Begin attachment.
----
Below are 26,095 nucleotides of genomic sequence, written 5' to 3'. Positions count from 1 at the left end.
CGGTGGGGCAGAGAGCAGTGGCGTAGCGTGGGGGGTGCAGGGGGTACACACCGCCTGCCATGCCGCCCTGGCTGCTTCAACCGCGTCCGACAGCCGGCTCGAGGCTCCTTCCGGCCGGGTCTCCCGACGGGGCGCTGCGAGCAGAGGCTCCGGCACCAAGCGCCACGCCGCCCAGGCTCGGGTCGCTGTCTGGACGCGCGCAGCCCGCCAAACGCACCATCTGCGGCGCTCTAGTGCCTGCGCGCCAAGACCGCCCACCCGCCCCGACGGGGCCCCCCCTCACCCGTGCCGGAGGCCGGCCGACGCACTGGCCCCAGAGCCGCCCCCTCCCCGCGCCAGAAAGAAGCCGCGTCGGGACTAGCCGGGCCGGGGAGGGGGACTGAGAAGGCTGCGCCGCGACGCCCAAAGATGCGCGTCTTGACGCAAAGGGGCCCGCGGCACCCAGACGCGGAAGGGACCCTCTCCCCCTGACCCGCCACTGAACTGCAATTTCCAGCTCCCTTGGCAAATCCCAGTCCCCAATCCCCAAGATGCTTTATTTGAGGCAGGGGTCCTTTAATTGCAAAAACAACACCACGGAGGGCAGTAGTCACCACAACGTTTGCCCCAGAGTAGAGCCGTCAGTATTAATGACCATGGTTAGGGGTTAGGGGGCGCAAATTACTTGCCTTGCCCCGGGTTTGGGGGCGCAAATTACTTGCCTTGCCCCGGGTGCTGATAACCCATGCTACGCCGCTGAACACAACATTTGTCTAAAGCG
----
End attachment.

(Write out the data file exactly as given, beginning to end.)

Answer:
Below are 26,095 nucleotides of genomic sequence, written 5' to 3'. Positions count from 1 at the left end.
CGGTGGGGCAGAGAGCAGTGGCGTAGCGTGGGGGGTGCAGGGGGTACACACCGCCTGCCATGCCGCCCTGGCTGCTTCAACCGCGTCCGACAGCCGGCTCGAGGCTCCTTCCGGCCGGGTCTCCCGACGGGGCGCTGCGAGCAGAGGCTCCGGCACCAAGCGCCACGCCGCCCAGGCTCGGGTCGCTGTCTGGACGCGCGCAGCCCGCCAAACGCACCATCTGCGGCGCTCTAGTGCCTGCGCGCCAAGACCGCCCACCCGCCCCGACGGGGCCCCCCCTCACCCGTGCCGGAGGCCGGCCGACGCACTGGCCCCAGAGCCGCCCCCTCCCCGCGCCAGAAAGAAGCCGCGTCGGGACTAGCCGGGCCGGGGAGGGGGACTGAGAAGGCTGCGCCGCGACGCCCAAAGATGCGCGTCTTGACGCAAAGGGGCCCGCGGCACCCAGACGCGGAAGGGACCCTCTCCCCCTGACCCGCCACTGAACTGCAATTTCCAGCTCCCTTGGCAAATCCCAGTCCCCAATCCCCAAGATGCTTTATTTGAGGCAGGGGTCCTTTAATTGCAAAAACAACACCACGGAGGGCAGTAGTCACCACAACGTTTGCCCCAGAGTAGAGCCGTCAGTATTAATGACCATGGTTAGGGGTTAGGGGGCGCAAATTACTTGCCTTGCCCCGGGTTTGGGGGCGCAAATTACTTGCCTTGCCCCGGGTGCTGATAACCCATGCTACGCCGCTGAACACAACATTTGTCTAAAGCG